The Church is very good at saying all the right things about racial equality. But the reality is that the institution has utterly failed to back up these good intentions with demonstrable efforts to reform. It is a long way from being a place of black flourishing.
Through conversation with clergy, lay people and campaigners in the Church of England, A.D.A France-Williams issues a stark warning to the church, demonstrating how black and brown ministers are left to drown in a sea of complacency and collusion. While sticking plaster remedies abound, France-Williams argues that what is needed is a wholesale change in structure and mindset.
Unflinching in its critique of the church, Ghost Ship explores the harrowing stories of institutional racism experienced then and now, within the Church of England. Far from being an issue which can be solved by simply recruiting more black and brown clergy, says France-Williams, structural racism requires a wholesale dismantling and reassembling of the ship – before it is too late.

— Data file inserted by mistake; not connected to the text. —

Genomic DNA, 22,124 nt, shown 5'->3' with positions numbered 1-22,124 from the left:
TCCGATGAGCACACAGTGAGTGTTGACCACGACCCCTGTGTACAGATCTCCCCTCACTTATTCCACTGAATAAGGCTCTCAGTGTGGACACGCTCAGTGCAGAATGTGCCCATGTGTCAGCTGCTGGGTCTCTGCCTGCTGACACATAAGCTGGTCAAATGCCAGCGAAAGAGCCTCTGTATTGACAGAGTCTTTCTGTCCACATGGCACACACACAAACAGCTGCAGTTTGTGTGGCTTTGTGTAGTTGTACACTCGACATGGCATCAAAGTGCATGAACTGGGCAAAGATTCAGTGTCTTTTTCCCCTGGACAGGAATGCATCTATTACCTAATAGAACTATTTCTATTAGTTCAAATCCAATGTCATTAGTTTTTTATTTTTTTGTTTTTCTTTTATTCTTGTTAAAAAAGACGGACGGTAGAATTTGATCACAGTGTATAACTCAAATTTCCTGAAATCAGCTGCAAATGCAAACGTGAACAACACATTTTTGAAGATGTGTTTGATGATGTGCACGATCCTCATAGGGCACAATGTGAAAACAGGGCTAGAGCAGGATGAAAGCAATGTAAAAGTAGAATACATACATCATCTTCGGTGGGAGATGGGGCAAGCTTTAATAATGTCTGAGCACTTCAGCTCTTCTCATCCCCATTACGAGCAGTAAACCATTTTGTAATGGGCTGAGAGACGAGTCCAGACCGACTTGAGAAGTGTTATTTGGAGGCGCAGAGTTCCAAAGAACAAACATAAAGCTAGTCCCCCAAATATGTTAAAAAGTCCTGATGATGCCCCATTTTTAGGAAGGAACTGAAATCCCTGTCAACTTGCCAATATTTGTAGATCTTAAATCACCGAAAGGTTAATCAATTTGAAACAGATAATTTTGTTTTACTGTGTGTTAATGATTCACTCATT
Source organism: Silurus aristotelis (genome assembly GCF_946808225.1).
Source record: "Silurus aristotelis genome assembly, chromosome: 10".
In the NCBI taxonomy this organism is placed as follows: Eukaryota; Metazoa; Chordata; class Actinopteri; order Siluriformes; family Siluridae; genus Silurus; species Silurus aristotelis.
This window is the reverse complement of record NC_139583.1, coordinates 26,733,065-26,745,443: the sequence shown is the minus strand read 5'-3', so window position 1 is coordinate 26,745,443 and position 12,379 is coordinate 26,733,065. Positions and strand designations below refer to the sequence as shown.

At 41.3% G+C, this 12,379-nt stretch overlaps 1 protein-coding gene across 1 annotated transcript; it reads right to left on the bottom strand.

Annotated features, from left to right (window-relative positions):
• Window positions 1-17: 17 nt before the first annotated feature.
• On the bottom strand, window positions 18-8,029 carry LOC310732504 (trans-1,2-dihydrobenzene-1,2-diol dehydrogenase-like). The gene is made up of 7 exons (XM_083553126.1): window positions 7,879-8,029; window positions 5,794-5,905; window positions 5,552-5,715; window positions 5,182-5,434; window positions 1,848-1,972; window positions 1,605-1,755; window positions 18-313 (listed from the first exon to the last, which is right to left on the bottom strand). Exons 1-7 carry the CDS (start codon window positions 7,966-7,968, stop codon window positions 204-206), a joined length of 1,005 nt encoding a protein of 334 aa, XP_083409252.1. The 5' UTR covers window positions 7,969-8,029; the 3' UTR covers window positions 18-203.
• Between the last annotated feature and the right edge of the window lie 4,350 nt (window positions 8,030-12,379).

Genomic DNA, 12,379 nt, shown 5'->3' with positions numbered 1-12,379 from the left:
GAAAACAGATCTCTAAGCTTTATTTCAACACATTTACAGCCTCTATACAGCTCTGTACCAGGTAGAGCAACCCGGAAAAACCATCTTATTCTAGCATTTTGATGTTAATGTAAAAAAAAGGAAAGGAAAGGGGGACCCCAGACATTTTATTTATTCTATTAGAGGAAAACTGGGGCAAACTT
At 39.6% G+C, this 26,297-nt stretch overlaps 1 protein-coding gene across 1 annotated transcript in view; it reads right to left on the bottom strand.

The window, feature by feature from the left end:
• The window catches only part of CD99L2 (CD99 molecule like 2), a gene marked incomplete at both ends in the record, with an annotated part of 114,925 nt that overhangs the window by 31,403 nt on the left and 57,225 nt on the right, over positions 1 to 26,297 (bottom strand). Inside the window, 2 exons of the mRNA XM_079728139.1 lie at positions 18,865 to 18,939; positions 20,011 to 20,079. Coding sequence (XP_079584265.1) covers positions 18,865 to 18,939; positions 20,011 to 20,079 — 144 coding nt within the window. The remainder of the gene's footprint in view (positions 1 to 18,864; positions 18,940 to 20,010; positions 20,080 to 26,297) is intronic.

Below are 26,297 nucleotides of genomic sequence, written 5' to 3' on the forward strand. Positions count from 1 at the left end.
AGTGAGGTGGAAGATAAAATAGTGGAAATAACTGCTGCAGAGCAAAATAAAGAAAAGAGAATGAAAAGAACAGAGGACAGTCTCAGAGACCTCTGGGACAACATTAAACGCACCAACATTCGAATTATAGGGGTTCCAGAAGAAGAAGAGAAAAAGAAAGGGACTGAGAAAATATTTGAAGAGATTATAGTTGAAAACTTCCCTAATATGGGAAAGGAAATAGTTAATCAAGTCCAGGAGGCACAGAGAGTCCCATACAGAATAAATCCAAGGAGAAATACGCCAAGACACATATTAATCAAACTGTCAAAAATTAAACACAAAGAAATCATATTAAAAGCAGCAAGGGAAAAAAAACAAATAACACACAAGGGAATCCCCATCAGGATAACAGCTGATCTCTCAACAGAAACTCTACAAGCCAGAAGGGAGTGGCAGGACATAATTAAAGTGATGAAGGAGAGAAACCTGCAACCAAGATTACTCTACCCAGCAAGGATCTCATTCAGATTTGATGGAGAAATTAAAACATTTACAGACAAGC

"France-Williams offers a narrative of passion, interlaced with modern history. He holds a mirror up to the Church of England which we would do well to look into and reflect deeply on our record concerning racial injustice and the need to confront it urgently wherever it is found. Reading this in the immediate aftermath of the shocking killing of George Floyd in Minneapolis there is renewed focus on the need to demonstrate in every part of our common life that Black Lives Matter. The failure to see the consequences of persistent neglect in our structures makes for uncomfortable reading, as will his remedy of truth and reconciliation. Honesty is a constant refrain this gifted writer deploys with each topic he examines." -- The Rt Revd Christopher Chessun, Bishop of Southwark 'Searing, truthful, devastating, prophetic. I hope this book reaches a wide and worldwide audience. And for those of us who are white Anglicans, it should cause us to weep in recognition of our complicity. Then resolve to be part of the change that must come.' -- Lucy Winkett, Rector of St James' Church, Piccadilly "Racism thrives best in the company of silence. That's why Ghost Ship is such an important book. France-Williams' voice from within provokes a long overdue, honest conversation around how we recognise and dismantle the deep rooted racist attitudes and systems that still haunt the Church from our colonial past. If we are to play our full God-given role in de-escalating racial tension and in building a society where no one is disadvantaged because of the colour of their skin, we cannot afford to ignore this book and its message. You don't have to be black or brown to call out racism - but you have to be complicit with it not to!" -- Rev. Steve Chalke MBE 'Intelligence and passion fuel France-Williams' dissection of the leadership "club" - people like me - at the heart of the Church of England's failure to own and address its racism. The reader need not accept all his arguments uncritically, to recognise this authentic black voice needs to be heard.' -- The Right Reverend Dr David Walker, Bishop of Manchester 'This is a powerful book. Its power comes not in loud or angry protest, but in prophetic storytelling that speaks truth to power, reflecting back on the Church its failings when it comes to racial justice. In an understated way, it combines personal testimony with imagery, real-life accounts and a range of voices who put together a mosaic of centuries-long racial injustice in the Church. The at times devastating critique of the status quo within the Church is not dampened by the beautiful writing, but calls the reader to attention. It is a lament of the state of the Church and a rallying call towards a better way.' -- Chine McDonald 'In Ghost Ship, France-Williams takes on white supremacy in the Church of England and the Anglican Communion with precision, imagination, and confidence. Every page is evidence of his ability to make complex matters accessible to neophytes and experts alike. It is within reason to expect this tome to become a standard in the training of church leaders, lay and ordained. His exploration of Pan-African Anglicanism is a gift to students of church history and shows that he stands on the shoulders of faithful giants. I commend this book to a world desperately in need of France-Williams's pioneering imagination and insight.' -- Broderick Greer 'In this powerful book, France-Williams tells the stories of discrimination many of us review in our heads on the way home after work and put aside to be cheerful and present with people we love, and then we go back the next morning. For those of us who have committed our lives to the service of God through the Anglican Church, the institutional weight of slavery and colonialism and their legacy of racism bear down daily, whether we have decided to cope like a raging and blinded Samson in the temple of Dagon or a smiling token carefully packaged. France-Williams digs it all up and puts it on the page. Ouch! But, thankfully, he reframes the isolating burden of discrimination as institutional racism, the presenting sin of the church. With that sin has come the great potential for repentance, deep institutional transformation, and the salvation of a radical change of course. Let us take it up in our time.' -- Winnie Varghese 'Ghost Ship is poetically, formally and spiritually courageous. The profound honesty with which it is written is matched only the honesty it asks for. The power of that honesty offers wondrous scope for the liberation and revitalisation of the Anglican church.' -- Kobna Holdbrook-Smith 'France-Williams employs a formidable range of approaches - among them testimony, academic categories, careful research, interviews, anecdote, poetry, humour, parody, exegesis and close reading - to mount a compelling and urgent argument for the church's institutional and personal failure to receive the gift the Holy Spirit in the lives, bodies and callings of its BAME witnesses. Most of all he models prophetic ministry: pleading, portraying, persuading and ultimately inspiring the church that has caused so much hurt and grief but that despite all he still bravely loves. This is a testament of truth; and an epistle of power.' -- Sam Wells 'Ghost Ship has been many years in the making and I have been honoured to have journeyed with the author as his prophetic vision has developed and matured, culminating in this book. This text is an excellent combination of historical analysis, personal reflection, poetry, biblical hermeneutics and first hand narratives, all combined to produce a highly readable book. Its key strength is that it is written by an insider, one whose love for the Church of England is such, that he is willing to tell her the truth!' -- Anthony Reddie 'Although the subtitle of France-Williams' new book is 'Institutional Racism and the Church of England,' make no mistake:-here is a powerful and provocative word to people on both sides of the ocean, wherever racial injustice is found. It's impossible to turn the pages of Ghost Ship and not find yourself challenged to turn the nightmare around us into God's dream of a better world.' -- The Most Rev. Michael B. Curry